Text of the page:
About the book
This study investigates the close correlation between politics and mainstream cinema vividly evidenced in Russian and American screen images of the former Cold War enemy from 1990 to 2005. Whereas glasnost and the demise of the Soviet Union ushered in a period of official cooperation that soon inflated into rhetorical declarations of partnership, the fifteen years under examination saw the gradual deterioration of relations after the initial euphoria, culminating in a partial resumption of mutual Cold War recriminations.
The American blockbusters under analysis outnumber the major Russian selections because of the notorious discrepancy in production volume between Hollywood and Russian studios (especially during the 1990s)—an incommensurability bemoaned by representatives of the Russian film industry. Moreover, while we recognize that widely advertised money-making blockbusters may provide a more reliable index of both official priorities and vox populi, we have included a number of smaller-scale or financially less successful films that encapsulate the political agenda of a given period. Considerations of length influenced our process of selection, which favored eloquent illustration over automatic exhaustiveness.
“The authors take an innovative transnational approach, analyzing the ways that Russian and American films cast the former Cold War enemy in the fifteen years after the conflict’s end. Helena and Margaret Goscilo’s study is dense, well-written, full of insights, and makes an important contribution to Russian/American film studies as well as scholarly works on the cultural Cold War.”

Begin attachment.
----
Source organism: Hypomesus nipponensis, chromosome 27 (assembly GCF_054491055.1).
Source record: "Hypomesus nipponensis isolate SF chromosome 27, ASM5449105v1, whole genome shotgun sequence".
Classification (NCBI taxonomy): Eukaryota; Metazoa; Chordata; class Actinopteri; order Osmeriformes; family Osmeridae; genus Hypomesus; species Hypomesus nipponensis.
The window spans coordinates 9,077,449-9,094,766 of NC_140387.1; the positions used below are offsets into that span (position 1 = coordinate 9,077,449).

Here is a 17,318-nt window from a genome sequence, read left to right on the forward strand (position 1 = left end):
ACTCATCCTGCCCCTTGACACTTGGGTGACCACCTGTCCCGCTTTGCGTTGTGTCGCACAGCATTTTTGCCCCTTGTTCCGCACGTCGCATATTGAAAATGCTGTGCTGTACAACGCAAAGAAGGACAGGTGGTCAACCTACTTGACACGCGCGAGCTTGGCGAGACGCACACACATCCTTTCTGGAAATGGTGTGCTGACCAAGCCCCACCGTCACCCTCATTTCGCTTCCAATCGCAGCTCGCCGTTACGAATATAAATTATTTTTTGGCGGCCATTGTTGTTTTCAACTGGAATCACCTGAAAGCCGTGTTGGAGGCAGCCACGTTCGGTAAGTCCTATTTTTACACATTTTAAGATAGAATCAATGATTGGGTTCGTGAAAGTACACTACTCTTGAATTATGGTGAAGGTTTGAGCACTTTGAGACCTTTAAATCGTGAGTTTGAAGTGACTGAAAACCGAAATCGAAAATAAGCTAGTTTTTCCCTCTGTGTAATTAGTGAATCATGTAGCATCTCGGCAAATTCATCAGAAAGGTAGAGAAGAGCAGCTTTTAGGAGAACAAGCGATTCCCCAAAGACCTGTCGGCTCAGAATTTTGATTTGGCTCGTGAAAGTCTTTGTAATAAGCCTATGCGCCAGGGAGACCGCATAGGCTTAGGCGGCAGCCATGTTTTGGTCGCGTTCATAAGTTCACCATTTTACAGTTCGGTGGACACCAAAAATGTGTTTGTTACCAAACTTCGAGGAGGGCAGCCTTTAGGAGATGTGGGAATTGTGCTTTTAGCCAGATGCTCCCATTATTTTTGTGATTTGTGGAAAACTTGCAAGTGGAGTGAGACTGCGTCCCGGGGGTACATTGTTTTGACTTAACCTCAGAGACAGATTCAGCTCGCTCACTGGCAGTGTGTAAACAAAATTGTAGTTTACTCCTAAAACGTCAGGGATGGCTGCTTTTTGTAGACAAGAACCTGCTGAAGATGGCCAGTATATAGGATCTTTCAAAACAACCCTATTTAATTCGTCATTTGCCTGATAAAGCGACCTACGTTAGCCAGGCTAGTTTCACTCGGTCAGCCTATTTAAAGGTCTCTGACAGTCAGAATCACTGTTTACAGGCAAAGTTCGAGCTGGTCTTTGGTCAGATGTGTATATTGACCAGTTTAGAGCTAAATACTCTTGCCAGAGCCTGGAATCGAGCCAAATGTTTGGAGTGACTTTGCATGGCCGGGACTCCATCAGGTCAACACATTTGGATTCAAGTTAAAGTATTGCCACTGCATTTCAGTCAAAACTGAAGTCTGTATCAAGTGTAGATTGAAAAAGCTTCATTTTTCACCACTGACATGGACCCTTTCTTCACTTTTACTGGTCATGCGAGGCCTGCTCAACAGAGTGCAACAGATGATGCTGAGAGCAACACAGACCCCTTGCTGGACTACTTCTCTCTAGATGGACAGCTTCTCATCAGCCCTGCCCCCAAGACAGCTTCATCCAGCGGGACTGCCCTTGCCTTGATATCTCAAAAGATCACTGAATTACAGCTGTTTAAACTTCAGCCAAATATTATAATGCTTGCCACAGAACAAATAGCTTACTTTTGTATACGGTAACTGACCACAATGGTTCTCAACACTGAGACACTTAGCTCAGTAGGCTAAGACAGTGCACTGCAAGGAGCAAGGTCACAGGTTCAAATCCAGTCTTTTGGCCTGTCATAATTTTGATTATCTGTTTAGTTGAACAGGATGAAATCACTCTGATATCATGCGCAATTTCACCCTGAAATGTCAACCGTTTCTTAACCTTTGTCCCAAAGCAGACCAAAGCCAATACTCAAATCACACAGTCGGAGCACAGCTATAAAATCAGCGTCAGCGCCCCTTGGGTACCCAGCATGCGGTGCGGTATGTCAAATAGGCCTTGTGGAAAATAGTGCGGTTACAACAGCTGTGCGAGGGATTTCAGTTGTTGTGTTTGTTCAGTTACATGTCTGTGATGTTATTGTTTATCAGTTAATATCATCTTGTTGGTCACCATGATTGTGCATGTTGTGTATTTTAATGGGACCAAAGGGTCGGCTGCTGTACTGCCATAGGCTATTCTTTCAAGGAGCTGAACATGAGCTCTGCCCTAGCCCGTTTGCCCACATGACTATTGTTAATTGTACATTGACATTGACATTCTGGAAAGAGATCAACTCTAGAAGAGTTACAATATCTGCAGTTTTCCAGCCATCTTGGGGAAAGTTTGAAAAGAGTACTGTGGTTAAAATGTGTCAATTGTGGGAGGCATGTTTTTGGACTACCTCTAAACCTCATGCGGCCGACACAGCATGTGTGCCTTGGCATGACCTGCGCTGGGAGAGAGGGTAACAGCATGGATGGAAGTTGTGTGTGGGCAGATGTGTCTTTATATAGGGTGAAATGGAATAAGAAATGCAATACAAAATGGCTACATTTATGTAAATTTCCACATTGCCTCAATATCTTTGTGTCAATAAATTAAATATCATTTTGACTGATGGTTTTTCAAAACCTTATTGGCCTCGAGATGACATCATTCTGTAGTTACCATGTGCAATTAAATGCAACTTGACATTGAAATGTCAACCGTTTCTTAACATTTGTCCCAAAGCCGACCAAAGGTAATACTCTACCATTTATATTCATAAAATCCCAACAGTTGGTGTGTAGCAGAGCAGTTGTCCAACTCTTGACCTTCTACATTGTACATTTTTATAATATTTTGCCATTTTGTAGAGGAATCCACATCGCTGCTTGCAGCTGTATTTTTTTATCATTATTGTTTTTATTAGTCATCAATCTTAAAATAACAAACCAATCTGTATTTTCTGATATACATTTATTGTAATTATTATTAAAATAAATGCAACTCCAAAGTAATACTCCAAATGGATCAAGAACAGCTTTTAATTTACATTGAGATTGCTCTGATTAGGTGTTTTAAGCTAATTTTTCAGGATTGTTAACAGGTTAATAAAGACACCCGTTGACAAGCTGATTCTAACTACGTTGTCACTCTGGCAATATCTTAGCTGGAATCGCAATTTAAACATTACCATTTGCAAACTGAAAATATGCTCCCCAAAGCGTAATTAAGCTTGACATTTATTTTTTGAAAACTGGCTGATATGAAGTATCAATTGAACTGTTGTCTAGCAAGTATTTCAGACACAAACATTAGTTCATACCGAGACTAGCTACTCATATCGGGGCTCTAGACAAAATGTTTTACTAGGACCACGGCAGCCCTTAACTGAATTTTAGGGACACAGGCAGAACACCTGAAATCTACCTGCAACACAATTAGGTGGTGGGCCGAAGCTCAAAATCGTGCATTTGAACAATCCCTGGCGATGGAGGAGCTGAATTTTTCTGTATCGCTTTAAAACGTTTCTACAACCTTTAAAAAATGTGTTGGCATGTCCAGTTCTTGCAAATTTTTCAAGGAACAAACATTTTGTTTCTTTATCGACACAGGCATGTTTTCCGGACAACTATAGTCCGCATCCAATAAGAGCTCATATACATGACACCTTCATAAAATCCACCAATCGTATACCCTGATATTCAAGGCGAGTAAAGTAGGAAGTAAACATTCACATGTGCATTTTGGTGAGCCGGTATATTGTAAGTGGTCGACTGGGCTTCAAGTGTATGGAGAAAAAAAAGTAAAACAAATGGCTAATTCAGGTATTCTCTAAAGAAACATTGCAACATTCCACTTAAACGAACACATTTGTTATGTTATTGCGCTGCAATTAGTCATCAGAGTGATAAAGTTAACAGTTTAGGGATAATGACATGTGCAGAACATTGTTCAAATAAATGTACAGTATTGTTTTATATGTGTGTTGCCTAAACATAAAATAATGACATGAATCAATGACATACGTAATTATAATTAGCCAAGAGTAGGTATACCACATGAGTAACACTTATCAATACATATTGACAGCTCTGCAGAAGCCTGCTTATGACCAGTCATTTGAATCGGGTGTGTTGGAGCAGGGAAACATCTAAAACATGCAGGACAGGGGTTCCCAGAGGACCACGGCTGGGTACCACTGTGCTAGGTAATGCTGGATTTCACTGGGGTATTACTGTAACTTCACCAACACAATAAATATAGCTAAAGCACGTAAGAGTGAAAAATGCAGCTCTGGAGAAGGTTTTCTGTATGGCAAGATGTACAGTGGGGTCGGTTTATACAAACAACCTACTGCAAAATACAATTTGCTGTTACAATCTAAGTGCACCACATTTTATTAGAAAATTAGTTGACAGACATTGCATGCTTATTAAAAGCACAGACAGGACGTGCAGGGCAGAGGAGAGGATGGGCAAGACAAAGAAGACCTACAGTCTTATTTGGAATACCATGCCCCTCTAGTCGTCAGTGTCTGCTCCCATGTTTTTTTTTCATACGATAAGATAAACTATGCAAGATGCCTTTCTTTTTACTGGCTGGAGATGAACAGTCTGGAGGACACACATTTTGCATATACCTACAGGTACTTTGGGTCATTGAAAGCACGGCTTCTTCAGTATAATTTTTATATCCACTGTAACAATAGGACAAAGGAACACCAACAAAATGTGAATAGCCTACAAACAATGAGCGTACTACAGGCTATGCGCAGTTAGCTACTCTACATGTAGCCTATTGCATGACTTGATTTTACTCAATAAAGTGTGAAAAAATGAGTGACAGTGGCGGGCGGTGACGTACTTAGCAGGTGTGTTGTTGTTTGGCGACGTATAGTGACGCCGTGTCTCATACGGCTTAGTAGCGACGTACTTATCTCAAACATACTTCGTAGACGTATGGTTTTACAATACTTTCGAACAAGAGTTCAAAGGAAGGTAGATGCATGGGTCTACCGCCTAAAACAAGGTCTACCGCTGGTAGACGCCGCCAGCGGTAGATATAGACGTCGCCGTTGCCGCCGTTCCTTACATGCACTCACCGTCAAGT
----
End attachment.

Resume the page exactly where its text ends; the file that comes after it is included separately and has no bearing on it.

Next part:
—Stephen Norris, Associate Professor of History, Miami University, and author of Blockbuster History in the New Russia: Movies, Memory, and Patriotism
“This is a splendid book. It's what every scholarly book should be, but almost never is: superbly researched, vividly written, intrinsically interesting. The Goscilos tell a fascinating story: how Russian and American cinema continued to shape perceptions of the "other" after Cold War tensions had supposedly faded. It should be read by everyone interested in post-Cold War history, Russian and American culture, and the politics of cinema.”
―Denise Youngblood, Professor of History, University of Vermont and author of Russian War Films: On the Cinema front, 1914-2005.